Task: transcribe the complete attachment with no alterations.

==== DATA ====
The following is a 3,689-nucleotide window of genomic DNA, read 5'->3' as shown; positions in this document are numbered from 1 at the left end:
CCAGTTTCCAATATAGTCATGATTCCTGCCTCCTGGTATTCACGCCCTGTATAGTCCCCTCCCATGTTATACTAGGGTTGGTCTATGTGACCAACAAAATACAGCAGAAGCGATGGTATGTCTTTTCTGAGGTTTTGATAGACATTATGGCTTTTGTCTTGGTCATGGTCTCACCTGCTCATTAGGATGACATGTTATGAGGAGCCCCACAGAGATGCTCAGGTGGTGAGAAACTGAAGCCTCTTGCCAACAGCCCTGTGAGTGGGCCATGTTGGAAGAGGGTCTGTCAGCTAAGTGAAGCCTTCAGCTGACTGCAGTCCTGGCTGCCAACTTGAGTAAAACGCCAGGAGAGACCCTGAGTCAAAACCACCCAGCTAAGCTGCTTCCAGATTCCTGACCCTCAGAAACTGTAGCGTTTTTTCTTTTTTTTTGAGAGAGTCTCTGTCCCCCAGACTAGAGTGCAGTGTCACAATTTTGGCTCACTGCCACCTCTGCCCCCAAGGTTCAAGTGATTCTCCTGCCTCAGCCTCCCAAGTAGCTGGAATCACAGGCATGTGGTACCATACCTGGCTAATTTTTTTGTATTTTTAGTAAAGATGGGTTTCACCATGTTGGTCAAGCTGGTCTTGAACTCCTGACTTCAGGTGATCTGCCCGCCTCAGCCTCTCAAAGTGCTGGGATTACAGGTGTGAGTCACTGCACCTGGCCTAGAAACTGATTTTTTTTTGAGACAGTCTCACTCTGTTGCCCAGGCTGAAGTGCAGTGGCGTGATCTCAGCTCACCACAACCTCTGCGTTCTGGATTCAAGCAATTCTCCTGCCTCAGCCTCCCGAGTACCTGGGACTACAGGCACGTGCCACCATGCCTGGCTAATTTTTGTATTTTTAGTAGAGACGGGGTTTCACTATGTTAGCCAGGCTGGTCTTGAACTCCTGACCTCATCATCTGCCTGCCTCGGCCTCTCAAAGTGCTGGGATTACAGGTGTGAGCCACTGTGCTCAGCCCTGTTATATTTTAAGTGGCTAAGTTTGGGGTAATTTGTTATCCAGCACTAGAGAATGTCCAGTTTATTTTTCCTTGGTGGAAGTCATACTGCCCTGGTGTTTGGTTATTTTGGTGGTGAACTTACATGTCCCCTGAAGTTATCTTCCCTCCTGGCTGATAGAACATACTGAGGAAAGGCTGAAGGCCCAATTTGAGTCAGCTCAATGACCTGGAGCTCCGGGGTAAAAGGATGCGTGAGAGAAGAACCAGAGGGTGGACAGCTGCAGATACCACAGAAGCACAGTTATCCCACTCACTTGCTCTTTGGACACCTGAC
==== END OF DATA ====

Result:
The following is a 3,689-nucleotide window of genomic DNA, read 5'->3' as shown; positions in this document are numbered from 1 at the left end:
CCAGTTTCCAATATAGTCATGATTCCTGCCTCCTGGTATTCACGCCCTGTATAGTCCCCTCCCATGTTATACTAGGGTTGGTCTATGTGACCAACAAAATACAGCAGAAGCGATGGTATGTCTTTTCTGAGGTTTTGATAGACATTATGGCTTTTGTCTTGGTCATGGTCTCACCTGCTCATTAGGATGACATGTTATGAGGAGCCCCACAGAGATGCTCAGGTGGTGAGAAACTGAAGCCTCTTGCCAACAGCCCTGTGAGTGGGCCATGTTGGAAGAGGGTCTGTCAGCTAAGTGAAGCCTTCAGCTGACTGCAGTCCTGGCTGCCAACTTGAGTAAAACGCCAGGAGAGACCCTGAGTCAAAACCACCCAGCTAAGCTGCTTCCAGATTCCTGACCCTCAGAAACTGTAGCGTTTTTTCTTTTTTTTTGAGAGAGTCTCTGTCCCCCAGACTAGAGTGCAGTGTCACAATTTTGGCTCACTGCCACCTCTGCCCCCAAGGTTCAAGTGATTCTCCTGCCTCAGCCTCCCAAGTAGCTGGAATCACAGGCATGTGGTACCATACCTGGCTAATTTTTTTGTATTTTTAGTAAAGATGGGTTTCACCATGTTGGTCAAGCTGGTCTTGAACTCCTGACTTCAGGTGATCTGCCCGCCTCAGCCTCTCAAAGTGCTGGGATTACAGGTGTGAGTCACTGCACCTGGCCTAGAAACTGATTTTTTTTTGAGACAGTCTCACTCTGTTGCCCAGGCTGAAGTGCAGTGGCGTGATCTCAGCTCACCACAACCTCTGCGTTCTGGATTCAAGCAATTCTCCTGCCTCAGCCTCCCGAGTACCTGGGACTACAGGCACGTGCCACCATGCCTGGCTAATTTTTGTATTTTTAGTAGAGACGGGGTTTCACTATGTTAGCCAGGCTGGTCTTGAACTCCTGACCTCATCATCTGCCTGCCTCGGCCTCTCAAAGTGCTGGGATTACAGGTGTGAGCCACTGTGCTCAGCCCTGTTATATTTTAAGTGGCTAAGTTTGGGGTAATTTGTTATCCAGCACTAGAGAATGTCCAGTTTATTTTTCCTTGGTGGAAGTCATACTGCCCTGGTGTTTGGTTATTTTGGTGGTGAACTTACATGTCCCCTGAAGTTATCTTCCCTCCTGGCTGATAGAACATACTGAGGAAAGGCTGAAGGCCCAATTTGAGTCAGCTCAATGACCTGGAGCTCCGGGGTAAAAGGATGCGTGAGAGAAGAACCAGAGGGTGGACAGCTGCAGATACCACAGAAGCACAGTTATCCCACTCACTTGCTCTTTGGACACCTGAC